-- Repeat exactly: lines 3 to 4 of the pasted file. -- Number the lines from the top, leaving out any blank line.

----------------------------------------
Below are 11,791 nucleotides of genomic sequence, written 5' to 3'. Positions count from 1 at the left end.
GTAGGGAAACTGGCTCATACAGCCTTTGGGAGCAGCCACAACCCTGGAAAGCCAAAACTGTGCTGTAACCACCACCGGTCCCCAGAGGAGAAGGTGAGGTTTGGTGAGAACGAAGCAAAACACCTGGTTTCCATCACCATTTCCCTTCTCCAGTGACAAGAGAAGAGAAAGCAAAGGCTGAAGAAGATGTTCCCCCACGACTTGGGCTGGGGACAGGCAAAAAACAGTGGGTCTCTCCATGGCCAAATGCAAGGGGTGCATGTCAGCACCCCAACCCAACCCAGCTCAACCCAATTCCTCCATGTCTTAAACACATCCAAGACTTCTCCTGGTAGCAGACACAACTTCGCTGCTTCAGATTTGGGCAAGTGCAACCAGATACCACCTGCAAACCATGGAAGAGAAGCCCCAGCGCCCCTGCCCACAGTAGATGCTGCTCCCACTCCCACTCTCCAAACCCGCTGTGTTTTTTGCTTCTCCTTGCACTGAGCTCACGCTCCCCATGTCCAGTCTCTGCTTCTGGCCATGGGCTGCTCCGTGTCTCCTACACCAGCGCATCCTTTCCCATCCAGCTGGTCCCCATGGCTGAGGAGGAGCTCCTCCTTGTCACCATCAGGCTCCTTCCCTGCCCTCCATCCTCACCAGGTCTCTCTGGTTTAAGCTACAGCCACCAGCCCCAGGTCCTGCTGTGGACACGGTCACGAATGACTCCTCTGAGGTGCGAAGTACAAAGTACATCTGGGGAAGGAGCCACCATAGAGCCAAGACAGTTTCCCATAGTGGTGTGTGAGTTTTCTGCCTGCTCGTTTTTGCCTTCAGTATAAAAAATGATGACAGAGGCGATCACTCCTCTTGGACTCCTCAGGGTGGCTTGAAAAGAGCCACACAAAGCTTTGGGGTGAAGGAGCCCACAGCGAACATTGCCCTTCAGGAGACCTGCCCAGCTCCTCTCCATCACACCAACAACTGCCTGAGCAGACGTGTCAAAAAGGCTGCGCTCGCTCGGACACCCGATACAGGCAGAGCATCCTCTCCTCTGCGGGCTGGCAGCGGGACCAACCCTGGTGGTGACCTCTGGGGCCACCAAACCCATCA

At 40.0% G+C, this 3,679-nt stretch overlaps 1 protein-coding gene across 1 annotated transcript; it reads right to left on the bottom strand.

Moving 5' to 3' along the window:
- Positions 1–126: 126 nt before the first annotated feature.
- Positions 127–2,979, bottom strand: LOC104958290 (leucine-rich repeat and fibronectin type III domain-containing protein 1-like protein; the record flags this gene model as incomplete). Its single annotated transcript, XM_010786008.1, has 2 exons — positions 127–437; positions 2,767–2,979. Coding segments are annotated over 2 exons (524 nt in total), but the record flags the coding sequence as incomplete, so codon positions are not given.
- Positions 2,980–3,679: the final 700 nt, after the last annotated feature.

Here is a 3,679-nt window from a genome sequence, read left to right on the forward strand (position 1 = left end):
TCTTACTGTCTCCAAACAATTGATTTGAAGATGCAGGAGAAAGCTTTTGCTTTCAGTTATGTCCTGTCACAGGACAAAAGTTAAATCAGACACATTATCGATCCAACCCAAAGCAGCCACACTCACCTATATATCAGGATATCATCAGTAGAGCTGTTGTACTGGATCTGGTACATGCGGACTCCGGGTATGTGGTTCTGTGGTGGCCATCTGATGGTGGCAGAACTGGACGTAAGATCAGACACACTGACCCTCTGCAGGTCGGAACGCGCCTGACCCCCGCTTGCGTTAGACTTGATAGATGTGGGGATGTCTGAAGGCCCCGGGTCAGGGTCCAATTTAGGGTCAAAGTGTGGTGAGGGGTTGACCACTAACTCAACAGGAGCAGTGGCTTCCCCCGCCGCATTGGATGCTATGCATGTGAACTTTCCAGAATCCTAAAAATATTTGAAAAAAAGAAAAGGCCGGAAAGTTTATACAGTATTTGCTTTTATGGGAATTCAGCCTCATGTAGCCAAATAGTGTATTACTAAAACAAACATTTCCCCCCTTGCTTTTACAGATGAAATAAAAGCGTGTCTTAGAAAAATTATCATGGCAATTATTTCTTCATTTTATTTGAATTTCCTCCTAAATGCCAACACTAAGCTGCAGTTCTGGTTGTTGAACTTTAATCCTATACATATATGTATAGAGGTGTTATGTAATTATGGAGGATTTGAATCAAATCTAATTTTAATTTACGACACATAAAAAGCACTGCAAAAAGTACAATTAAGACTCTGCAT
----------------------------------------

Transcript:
At 40.0% G+C, this 3,679-nt stretch overlaps 1 protein-coding gene across 1 annotated transcript; it reads right to left on the bottom strand.

Moving 5' to 3' along the window: